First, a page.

No Time to Die, the fifth and final James Bond film to star Daniel Craig, earned some $56 million in its opening weekend in North America. Directed by Cary Joji Fukunaga (True Detective), the story picks up from Spectre, the previous entry in the franchise with Bond and psychologist Madeleine Swann (played by Léa Seydoux) having retired to the medieval town of Matera, Italy, until her past returns to haunt them. The plot takes Bond to the Caribbean and Norway before he encounters the devious villain Safin (Rami Malek).
Oscar-winning Cinematographer Linus Sandgren, ASC, FSF, shot No Time to Die on film, with almost an hour of footage in IMAX. A native of Sweden, Sandgren recently worked on American Hustle and Joy with director David O. Russell, and since finishing No Time to Die, he photographed Don’t Look Up for director Adam McKay. Sandgren received an Academy Award for La La Land, directed by Damien Chazelle, and also shot Chazelle’s following film First Man.
Sandgren spoke to Below the Line by telephone from Los Angeles, where he is finishing work on Chazelle’s next movie, Babylon.
Below the Line: Can you talk about your decision to shoot No Time to Die on film? Was there any pushback?
Linus Sandgren: You have to have a reason why you shoot on a particular format. I think sometimes digital could be much better for certain reasons, but this was an adventure film that should feel rich. Both Cary and I felt it had to be shot on film to capture that environment. Barbara [Broccoli] and Michael [Wilson], the producers, saw that as well, so there wasn’t pushback at all, but rather support for our choices.
I’ve been lucky being able to shoot on film on basically every project I’ve done, so that’s my go-to. I love to light with color temperature, use that to create depth in the imagery. I can use film stock to enhance and make what you see is even richer.
I had a great collaboration with my gaffer, David Sinfield. I worked with him in London on The Nutcracker and the Four Realms, where we figured out color temperature shifts for different environments. Here, for the opening in Norway, the sequence was very cold and lit with a lot of contrast in colors. Then we go to Matera, a very bright location, and from there to a weapons lab. I thought, okay, after Matera, what do we cut to? Let’s make it night, because it could have been day in the lab, but night feels more mysterious and suspenseful. Maybe not night, maybe twilight, so the sky is dark purple and the city looks romantic, but rich, you know? It’s about creating that rich world that is a little more enhanced, and then contrasting that colorful sky with white lab interiors. No, let’s add a little cyan so it contrasts in a more beautiful way, then add yellow colors to contrast with the cyan. We tried to work that way all the time to make the movie a little more romantic, if you will, like romantic action.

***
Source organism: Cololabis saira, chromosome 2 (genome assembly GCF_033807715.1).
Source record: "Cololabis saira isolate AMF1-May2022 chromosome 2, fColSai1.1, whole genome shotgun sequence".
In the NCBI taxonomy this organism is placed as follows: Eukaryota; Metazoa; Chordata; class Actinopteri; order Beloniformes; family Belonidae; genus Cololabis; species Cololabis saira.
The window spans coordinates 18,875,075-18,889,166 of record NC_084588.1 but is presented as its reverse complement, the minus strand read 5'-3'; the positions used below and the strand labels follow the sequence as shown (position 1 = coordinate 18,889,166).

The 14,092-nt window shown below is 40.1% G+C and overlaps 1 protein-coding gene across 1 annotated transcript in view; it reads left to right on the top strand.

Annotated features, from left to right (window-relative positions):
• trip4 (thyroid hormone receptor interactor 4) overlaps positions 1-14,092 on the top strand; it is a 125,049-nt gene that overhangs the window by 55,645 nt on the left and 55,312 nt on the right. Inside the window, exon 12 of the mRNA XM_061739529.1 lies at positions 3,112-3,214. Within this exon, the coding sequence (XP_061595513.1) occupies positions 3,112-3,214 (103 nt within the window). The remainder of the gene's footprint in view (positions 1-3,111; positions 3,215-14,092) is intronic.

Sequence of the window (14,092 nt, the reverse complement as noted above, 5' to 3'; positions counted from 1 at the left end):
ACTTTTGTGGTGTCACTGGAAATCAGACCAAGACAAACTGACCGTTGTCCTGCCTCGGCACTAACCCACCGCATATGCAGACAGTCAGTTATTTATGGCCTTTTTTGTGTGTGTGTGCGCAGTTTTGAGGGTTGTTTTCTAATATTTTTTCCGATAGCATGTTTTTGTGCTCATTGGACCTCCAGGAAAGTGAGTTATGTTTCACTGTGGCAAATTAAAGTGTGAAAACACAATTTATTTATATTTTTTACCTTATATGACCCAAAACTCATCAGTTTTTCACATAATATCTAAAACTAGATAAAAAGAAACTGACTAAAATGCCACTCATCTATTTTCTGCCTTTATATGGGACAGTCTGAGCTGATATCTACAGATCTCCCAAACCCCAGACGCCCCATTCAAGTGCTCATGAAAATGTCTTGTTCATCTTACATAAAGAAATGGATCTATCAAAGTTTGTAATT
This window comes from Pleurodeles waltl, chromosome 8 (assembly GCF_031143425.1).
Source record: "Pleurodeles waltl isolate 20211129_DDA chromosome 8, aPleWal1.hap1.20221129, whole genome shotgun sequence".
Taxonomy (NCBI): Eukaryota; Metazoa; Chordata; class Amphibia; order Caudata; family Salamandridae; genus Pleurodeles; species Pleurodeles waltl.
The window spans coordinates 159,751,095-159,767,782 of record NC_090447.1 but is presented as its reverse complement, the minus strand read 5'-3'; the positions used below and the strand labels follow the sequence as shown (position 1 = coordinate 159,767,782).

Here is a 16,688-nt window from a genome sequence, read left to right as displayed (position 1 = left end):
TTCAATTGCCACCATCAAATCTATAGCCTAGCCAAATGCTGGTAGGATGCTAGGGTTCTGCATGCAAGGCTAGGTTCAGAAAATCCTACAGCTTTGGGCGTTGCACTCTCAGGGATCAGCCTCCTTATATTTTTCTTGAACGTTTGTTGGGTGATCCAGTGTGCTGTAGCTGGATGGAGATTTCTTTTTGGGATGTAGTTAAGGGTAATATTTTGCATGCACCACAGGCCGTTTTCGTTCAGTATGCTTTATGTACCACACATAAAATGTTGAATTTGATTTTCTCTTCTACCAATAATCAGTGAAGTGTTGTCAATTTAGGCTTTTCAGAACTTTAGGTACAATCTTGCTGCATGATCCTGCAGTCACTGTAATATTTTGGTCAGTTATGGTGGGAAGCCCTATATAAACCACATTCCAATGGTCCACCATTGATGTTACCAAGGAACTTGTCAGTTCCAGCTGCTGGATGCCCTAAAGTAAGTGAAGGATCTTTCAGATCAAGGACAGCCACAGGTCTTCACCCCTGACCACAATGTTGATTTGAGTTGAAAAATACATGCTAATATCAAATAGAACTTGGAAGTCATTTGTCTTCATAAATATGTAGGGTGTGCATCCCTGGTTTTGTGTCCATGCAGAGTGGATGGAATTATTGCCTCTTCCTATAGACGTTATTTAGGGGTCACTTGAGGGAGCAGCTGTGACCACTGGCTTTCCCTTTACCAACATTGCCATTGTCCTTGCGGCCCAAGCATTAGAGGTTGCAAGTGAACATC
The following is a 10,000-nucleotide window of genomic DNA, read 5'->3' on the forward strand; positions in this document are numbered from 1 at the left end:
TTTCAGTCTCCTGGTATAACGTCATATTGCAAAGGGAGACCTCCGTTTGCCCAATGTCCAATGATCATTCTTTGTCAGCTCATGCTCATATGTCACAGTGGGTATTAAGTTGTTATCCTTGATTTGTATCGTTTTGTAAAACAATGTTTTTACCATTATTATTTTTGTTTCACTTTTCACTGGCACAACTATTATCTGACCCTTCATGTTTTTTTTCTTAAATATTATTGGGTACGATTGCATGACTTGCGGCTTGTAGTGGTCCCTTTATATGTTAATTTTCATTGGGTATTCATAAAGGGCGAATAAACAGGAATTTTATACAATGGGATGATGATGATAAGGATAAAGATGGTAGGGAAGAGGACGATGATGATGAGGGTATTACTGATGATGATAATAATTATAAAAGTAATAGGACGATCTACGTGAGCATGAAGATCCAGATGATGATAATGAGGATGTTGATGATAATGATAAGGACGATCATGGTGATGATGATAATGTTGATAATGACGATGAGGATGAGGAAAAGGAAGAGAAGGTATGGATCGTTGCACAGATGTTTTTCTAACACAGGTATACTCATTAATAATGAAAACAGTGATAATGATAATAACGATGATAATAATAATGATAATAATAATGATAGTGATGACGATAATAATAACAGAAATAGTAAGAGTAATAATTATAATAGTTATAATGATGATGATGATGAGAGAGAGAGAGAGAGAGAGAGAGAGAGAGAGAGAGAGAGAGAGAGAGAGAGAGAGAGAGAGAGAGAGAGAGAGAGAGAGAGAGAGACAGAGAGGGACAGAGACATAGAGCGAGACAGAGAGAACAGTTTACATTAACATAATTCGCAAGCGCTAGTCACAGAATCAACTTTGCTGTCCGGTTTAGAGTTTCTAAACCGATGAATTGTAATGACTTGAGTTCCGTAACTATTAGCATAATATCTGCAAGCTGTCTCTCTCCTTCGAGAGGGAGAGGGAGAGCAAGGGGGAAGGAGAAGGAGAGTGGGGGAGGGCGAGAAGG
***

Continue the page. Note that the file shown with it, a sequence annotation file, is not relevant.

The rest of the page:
BTL: How much of the film is IMAX? And do you have to frame differently for that format?
Sandgren: I think it’s about 40, 45 minutes in IMAX. The native format of 15 perf is 1.43 to 1, which is almost the Academy full frame [1.37 to 1]. But we frame in 2.40 because if you framed for TV, you would have the heads up too high. We regarded the image area above 2.40 as peripheral. IMAX was an opportunity to feel more immersed, engulfed in the film, have the image wrap around you. Tenet was shooting at the same time, so we had to work with that production to schedule the cameras.
BTL: Can you talk about shooting in long takes?
Sandgren: We tried to tell the story through a single camera, one that’s based on the emotions in the story. I think it’s a way to get the viewers to feel like they’re on a journey. They don’t always know where the camera’s going. It also means we didn’t need to cut to something, but rather pan or track to discover environments without editing. It brings a forward motion to the storytelling.
There’s one long take that’s handheld, where you can feel the pain and hard work it takes for Bond to get through a battle. It’s handheld because his emotions are unstable, he’s not in control of the situation. The viewers are also with Bond, almost like taking cover behind him, hopefully feeling what he is feeling.
For the guys breaking into the lab, the camera is much more precise, controlled dolly moves that are almost surgical. With Bond in those situations, we would be tracking with cranes or drones, some smoother movement. It’s nice to not have to cut around or shoot coverage and cut scenes that way.
BTL: You shot an action sequence set in Cuba that ranges over several floors and rooms before spilling out into the street.
Sandgren: We were going to shoot that sequence early on, but Daniel hurt his ankle. That changed everything in terms of logistics. We scouted in Cuba, but the scope of the scene made it impossible. We would have to shoot at night and keep that neighborhood up for six weeks.
So the whole Cuba quarter, the interior of the hotel and the exterior street, was an incredible build by Production Designer Mark Tildesley. It’s all on the backlot at Pinewood, with some small set extensions built at far distance. It was incredible to light, to figure out shots and stunts.
BTL: How much do you rely on pre-viz?
Sandgren: We use a combination of tools, we didn’t really nail down a number one, perfect workflow. Previz is just a communication tool, like storyboards. So the director knows that everyone knows what we’re doing, that everyone knows what to do.